I am fairly active on the CakePHP IRC channel as dakota, and one of the questions that I commonly see asked is how to implement dynamically adding form fields. Particular as a grid, or table of fields. Most of the tutorials or guides out there are either not very good, or out of date. This aims to, hopefully, solve that problem.

This tutorial is written for CakePHP 2.x, and assumes that you have some CakePHP and jQuery knowledge. You should be able to fairly easily migrate the code presented here over to CakePHP 3.0 if needed.

We will be creating a simple form to capture a student's results. We have two models, Student and Grade. Student hasMany Grade, and the database schema is created with:

-- Table structure for table `grades`

  `student_id` int(11) NOT NULL,
  `subject` varchar(200) COLLATE utf8_unicode_ci NOT NULL,
  `grade` varchar(2) COLLATE utf8_unicode_ci NOT NULL,
  `created` datetime DEFAULT NULL,
  `modified` datetime DEFAULT NULL,
  PRIMARY KEY (`id`),
  KEY `student_id` (`student_id`)

-- --------------------------------------------------------

-- Table structure for table `students`

  `name` varchar(300) COLLATE utf8_unicode_ci NOT NULL,
  `created` datetime DEFAULT NULL,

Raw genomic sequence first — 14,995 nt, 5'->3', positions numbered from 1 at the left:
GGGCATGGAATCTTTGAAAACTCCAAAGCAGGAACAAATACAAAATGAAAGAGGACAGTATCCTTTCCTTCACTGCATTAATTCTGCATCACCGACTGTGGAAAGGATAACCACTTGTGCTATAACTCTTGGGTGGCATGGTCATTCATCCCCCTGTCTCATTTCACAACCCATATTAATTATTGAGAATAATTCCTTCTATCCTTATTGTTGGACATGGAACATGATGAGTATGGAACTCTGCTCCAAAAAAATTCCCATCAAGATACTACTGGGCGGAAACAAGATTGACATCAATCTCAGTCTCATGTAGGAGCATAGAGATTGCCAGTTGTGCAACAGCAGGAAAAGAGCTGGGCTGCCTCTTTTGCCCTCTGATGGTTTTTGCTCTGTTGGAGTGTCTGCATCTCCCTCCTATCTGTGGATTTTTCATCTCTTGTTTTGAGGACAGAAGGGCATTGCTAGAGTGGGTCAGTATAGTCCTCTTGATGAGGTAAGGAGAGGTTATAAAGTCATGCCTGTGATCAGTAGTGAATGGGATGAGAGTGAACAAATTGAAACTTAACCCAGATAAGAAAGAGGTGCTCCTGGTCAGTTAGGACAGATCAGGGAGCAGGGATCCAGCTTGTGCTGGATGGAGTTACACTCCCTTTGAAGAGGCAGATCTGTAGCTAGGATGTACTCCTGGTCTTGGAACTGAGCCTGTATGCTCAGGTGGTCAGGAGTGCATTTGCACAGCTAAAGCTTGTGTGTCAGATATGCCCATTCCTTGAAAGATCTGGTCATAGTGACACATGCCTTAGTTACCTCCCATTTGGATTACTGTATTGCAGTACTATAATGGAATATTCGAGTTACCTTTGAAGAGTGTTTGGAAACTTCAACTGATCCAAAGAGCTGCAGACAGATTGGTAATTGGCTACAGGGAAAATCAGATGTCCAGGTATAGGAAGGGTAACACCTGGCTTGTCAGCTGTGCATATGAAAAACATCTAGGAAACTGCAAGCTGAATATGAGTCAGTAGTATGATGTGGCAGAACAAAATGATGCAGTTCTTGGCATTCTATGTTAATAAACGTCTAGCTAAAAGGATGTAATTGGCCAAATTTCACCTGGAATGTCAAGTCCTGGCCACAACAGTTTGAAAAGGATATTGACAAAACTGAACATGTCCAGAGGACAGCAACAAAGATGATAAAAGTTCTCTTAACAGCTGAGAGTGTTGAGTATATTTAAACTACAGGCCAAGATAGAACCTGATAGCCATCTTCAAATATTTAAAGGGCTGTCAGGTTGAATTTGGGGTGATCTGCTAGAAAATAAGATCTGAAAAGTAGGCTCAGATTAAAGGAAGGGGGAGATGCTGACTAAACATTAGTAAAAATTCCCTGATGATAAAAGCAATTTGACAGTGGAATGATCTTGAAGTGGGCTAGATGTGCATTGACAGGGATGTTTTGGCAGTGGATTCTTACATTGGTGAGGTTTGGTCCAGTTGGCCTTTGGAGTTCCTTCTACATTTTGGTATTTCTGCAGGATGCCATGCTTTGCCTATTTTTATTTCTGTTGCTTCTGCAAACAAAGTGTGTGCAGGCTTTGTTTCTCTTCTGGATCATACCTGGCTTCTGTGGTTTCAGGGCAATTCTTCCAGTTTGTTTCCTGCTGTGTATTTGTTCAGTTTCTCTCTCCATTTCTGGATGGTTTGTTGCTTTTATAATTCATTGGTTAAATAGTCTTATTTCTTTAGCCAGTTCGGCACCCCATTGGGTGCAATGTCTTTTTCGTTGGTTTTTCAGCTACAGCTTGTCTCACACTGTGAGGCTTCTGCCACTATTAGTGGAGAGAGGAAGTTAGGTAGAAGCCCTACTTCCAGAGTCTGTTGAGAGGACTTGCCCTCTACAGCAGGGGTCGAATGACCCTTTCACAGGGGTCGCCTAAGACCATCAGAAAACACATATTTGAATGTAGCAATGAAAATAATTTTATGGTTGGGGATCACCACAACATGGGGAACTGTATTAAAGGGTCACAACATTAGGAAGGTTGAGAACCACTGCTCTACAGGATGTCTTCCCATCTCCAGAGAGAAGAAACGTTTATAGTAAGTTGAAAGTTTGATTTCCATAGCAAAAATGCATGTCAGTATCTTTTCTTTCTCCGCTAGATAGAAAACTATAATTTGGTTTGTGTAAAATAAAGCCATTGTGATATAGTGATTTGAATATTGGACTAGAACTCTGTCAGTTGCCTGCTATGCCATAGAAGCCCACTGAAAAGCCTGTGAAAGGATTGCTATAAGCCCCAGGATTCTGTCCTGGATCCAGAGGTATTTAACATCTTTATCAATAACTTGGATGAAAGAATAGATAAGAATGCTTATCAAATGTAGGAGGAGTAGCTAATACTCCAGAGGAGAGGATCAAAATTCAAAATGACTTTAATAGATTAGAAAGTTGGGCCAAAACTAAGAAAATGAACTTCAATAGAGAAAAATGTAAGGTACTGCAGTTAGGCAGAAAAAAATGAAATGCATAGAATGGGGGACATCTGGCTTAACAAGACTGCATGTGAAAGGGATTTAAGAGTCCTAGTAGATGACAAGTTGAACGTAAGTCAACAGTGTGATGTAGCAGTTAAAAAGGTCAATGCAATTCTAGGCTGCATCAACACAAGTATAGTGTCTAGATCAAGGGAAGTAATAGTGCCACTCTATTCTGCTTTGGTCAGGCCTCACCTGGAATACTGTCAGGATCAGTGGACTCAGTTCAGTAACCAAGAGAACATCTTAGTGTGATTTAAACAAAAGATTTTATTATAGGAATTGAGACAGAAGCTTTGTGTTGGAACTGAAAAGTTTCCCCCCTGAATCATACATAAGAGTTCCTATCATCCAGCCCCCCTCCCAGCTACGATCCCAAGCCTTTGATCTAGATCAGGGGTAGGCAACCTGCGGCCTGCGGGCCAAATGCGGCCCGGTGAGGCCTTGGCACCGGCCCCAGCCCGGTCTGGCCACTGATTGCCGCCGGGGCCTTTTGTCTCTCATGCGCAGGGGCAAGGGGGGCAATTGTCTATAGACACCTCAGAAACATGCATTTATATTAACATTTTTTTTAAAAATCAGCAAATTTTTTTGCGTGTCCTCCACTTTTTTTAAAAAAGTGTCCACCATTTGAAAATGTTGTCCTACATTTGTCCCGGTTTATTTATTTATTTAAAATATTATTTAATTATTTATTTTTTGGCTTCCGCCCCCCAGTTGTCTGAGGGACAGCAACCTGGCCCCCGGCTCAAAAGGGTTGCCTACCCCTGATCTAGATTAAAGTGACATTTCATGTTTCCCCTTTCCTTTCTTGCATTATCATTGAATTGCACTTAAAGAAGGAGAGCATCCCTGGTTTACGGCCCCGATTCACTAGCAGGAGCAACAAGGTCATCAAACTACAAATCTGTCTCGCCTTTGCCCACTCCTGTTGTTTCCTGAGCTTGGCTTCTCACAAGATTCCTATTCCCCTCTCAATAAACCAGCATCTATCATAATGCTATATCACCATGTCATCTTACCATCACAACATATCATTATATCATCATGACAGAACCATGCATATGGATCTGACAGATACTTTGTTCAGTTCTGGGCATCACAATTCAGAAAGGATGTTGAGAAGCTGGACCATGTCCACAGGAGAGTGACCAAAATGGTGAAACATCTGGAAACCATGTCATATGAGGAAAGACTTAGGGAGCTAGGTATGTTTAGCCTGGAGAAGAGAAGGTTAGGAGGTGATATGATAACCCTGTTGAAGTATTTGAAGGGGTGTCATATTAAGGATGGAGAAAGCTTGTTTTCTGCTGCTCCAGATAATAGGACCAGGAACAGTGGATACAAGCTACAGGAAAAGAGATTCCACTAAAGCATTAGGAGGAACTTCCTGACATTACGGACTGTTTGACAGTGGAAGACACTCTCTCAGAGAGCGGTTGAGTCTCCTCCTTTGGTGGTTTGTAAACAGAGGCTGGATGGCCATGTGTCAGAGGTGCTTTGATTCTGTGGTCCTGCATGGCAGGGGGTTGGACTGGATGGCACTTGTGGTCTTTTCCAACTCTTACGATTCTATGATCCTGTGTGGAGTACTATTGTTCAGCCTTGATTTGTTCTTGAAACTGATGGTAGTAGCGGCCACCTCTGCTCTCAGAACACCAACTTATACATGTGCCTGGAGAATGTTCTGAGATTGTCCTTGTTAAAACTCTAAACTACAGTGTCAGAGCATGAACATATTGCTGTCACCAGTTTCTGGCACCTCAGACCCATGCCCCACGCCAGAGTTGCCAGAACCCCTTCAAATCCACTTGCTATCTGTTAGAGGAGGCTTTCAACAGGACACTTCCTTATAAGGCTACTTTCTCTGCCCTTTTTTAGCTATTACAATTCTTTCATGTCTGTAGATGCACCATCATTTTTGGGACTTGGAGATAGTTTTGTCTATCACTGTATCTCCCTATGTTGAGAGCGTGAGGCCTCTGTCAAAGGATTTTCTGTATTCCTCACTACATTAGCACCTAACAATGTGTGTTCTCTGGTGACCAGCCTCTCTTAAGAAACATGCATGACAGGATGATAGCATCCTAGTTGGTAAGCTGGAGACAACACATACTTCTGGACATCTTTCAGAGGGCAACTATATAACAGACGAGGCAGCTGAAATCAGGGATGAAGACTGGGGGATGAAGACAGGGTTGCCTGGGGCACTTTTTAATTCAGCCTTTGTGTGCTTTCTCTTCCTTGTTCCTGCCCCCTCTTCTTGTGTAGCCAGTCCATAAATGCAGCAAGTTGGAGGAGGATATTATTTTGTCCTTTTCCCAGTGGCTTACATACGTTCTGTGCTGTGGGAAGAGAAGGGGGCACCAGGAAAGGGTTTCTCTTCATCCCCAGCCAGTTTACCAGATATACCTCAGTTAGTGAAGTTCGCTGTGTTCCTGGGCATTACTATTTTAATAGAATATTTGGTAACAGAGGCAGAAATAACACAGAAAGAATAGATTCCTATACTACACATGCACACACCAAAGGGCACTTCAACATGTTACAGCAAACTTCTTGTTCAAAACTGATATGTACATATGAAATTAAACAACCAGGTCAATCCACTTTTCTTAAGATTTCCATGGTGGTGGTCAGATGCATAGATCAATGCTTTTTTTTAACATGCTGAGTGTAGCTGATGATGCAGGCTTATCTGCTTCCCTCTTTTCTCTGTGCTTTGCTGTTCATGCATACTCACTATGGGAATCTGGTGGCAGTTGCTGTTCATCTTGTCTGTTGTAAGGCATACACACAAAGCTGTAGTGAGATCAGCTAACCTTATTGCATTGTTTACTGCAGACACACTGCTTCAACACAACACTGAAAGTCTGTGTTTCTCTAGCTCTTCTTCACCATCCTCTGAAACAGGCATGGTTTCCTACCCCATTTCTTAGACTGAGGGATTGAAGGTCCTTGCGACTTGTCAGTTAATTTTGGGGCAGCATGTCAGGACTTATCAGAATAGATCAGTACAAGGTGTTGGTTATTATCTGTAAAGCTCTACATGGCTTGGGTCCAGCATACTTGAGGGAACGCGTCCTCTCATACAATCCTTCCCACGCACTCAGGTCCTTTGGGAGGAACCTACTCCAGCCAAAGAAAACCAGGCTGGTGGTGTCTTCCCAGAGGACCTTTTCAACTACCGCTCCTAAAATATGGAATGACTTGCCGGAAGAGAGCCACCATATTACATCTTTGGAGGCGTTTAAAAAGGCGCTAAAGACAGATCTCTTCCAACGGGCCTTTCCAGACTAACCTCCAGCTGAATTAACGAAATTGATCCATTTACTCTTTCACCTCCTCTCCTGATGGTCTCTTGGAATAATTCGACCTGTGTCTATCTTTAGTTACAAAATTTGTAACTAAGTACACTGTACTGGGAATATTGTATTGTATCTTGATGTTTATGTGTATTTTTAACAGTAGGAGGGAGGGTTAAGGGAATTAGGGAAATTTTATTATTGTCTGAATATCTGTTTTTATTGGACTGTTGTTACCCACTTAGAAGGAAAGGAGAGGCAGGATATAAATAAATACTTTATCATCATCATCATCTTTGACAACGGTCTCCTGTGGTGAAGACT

`modified` datetime DEFAULT NULL,
  PRIMARY KEY (`id`)

The initial files are then baked using Cake Bake which gives us a view that looks like:

<div class="students form">
<?php echo $this->Form->create('Student'); ?>
        <legend><?php echo __('Add Student'); ?></legend>
        echo $this->Form->input('name');
<?php echo $this->Form->end(__('Submit')); ?>
<div class="actions">
    <h3><?php echo __('Actions'); ?></h3>

        <li><?php echo $this->Html->link(__('List Students'), array('action' => 'index')); ?></li>
        <li><?php echo $this->Html->link(__('List Grades'), array('controller' => 'grades', 'action' => 'index')); ?> </li>
        <li><?php echo $this->Html->link(__('New Grade'), array('controller' => 'grades', 'action' => 'add')); ?> </li>

What we want to do from here, is create the ability to add, or remove multiple grades/subjects from the student when we create the student entry. First, we create a new fieldset by inserting the following after the </fieldset>.

    <legend><?php echo __('Grades');?></legend>
    <table id="grade-table">
                <th>Grade achieved</th>
                <td colspan="2"></td>
                <td class="actions">
                    <a href="#" class="add">Add grade</a>

Here we've created a table with an id of grade-table, inside the table we're making use of the <thead>, <tbody>, and <tfoot> tags to make it easier to append rows later on. The <thead> defines the heading of the table, <tfoot> defines the footer (In this case with an Add grade button). <tbody> is where we will be inserting our dynamic fields. You'll notice that at this stage, no fields have actually been defined. This is because we will be creating an element with the fields, and then we will make use of a lovely javascript templating engine to actually insert each row into the <tbody> of our table.